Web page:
However, most of the provincial tourism income came from domestic tourists, with this market making up 68.8% of the overall number.
However, the latest Covid-19 outbreaks, which have prevented tourists from cross-provincial travelling, hammered average occupancy in Chiang Mai hotels down to less than 5%, a stark contrast when compared with a yearly average of 74.4% in the years prior to the pandemic.
Hopeless scenes in the province, with hotels and shops closed, have led tourism operators to fight for every possible way to survive the ongoing crisis.
La-Iad Bungsrithong, president of the Thai Hotels Association's northern chapter, said that even if reopening did not go ahead as planned, the tourism industry could not just do nothing since their businesses have been tremendously impacted by the pandemic.
"We gave up hope of securing a large batch of vaccines for the whole province as each week Chiang Mai received just 20,000 doses on average. But at least tourism-related operators and communities in four districts should be administered first to let the programme run in time for the upcoming high season," she said.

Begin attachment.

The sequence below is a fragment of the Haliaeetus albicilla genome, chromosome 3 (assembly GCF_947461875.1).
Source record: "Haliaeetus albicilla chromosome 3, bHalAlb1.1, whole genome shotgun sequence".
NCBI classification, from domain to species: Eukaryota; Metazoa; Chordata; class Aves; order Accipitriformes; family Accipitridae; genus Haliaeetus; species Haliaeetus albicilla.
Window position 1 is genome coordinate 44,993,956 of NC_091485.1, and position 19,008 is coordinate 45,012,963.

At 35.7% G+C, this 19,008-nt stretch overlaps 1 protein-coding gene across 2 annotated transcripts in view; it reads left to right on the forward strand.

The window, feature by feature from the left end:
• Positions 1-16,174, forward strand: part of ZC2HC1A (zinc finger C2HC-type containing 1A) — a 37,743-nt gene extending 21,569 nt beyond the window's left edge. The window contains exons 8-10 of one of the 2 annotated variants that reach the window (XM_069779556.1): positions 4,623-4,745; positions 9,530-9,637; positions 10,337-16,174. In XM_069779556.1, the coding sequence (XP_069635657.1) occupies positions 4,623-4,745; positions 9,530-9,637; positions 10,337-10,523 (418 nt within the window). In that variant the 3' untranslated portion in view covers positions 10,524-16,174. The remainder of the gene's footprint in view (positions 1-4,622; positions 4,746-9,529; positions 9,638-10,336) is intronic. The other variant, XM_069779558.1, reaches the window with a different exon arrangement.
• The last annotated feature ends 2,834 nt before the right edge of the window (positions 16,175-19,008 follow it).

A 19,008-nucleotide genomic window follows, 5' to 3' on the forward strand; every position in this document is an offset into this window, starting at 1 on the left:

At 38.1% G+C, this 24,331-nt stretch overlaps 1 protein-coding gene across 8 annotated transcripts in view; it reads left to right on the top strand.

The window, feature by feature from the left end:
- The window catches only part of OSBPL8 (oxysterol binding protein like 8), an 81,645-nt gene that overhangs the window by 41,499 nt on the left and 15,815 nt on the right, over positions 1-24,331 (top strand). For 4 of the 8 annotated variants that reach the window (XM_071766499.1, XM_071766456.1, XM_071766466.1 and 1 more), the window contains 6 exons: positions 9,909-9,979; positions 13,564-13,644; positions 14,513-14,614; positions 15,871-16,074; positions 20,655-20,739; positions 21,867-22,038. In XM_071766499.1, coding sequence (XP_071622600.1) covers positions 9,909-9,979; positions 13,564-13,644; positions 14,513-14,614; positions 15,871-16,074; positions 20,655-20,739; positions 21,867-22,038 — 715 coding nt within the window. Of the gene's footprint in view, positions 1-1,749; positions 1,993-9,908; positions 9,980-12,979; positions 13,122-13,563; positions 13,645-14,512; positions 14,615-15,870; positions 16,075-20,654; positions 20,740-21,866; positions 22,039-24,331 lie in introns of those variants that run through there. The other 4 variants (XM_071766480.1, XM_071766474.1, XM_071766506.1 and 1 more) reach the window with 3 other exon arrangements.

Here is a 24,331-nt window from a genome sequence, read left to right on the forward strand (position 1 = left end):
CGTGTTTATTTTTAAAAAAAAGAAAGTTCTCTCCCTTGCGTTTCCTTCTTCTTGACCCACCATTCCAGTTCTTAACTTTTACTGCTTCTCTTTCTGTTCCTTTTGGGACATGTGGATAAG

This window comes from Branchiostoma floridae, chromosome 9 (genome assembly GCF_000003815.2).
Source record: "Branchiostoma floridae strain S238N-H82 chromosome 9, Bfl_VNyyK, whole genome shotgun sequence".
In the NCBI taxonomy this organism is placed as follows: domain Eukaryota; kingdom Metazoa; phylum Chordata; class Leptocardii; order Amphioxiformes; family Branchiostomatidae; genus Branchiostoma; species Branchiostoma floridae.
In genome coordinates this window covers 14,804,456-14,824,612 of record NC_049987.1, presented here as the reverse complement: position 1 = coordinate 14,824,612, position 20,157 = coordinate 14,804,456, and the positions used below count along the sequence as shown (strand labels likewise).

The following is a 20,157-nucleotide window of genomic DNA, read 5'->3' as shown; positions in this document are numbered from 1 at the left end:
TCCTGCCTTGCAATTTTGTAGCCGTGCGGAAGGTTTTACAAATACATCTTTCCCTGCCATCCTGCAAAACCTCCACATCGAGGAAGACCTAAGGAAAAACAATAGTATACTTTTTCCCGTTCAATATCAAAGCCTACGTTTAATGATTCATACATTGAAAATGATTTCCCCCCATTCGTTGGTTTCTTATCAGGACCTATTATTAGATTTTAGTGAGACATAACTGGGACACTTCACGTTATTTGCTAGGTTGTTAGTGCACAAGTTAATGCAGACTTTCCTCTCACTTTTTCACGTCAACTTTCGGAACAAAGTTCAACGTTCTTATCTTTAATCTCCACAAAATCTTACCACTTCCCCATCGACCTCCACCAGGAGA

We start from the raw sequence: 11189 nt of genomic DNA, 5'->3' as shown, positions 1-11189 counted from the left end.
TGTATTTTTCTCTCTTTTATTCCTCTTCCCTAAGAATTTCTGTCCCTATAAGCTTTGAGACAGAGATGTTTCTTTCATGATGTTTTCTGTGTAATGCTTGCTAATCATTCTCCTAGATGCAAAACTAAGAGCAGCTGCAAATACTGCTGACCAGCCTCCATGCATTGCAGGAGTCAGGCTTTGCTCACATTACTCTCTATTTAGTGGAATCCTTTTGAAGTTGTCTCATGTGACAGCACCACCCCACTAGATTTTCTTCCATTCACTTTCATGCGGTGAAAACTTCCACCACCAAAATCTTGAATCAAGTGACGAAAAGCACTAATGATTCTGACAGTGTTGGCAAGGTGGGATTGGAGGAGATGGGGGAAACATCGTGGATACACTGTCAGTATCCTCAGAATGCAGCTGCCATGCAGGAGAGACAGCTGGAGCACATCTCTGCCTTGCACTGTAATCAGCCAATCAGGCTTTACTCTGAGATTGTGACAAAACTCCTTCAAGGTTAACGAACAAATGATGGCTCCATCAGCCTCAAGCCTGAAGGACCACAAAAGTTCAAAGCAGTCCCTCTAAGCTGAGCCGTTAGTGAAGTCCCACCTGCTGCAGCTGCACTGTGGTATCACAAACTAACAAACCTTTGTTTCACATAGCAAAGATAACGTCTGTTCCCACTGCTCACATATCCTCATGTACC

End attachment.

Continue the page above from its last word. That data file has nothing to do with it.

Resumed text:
The shortfall of vaccines also results in supply shortages as the regulation mandates operators and communities who want to join the reopening scheme to be certified with SHA Plus, meaning each operator must comply with certain heath and safety standards and have at least 70% of their workers vaccinated.
At present, Chiang Mai has 969 hotels and services being certified with SHA, but only 17 hotels and 12 restaurants have achieved SHA Plus so far.
Mrs La-Iad said only 30% of 60,000 rooms in the province were currently open, of which some might be accommodating only 1-2 guests each.
Even though Chiang Mai has a high-quality healthcare system with over 2,770 beds available for Covid-19 treatment, the success of the plan still relies on many factors.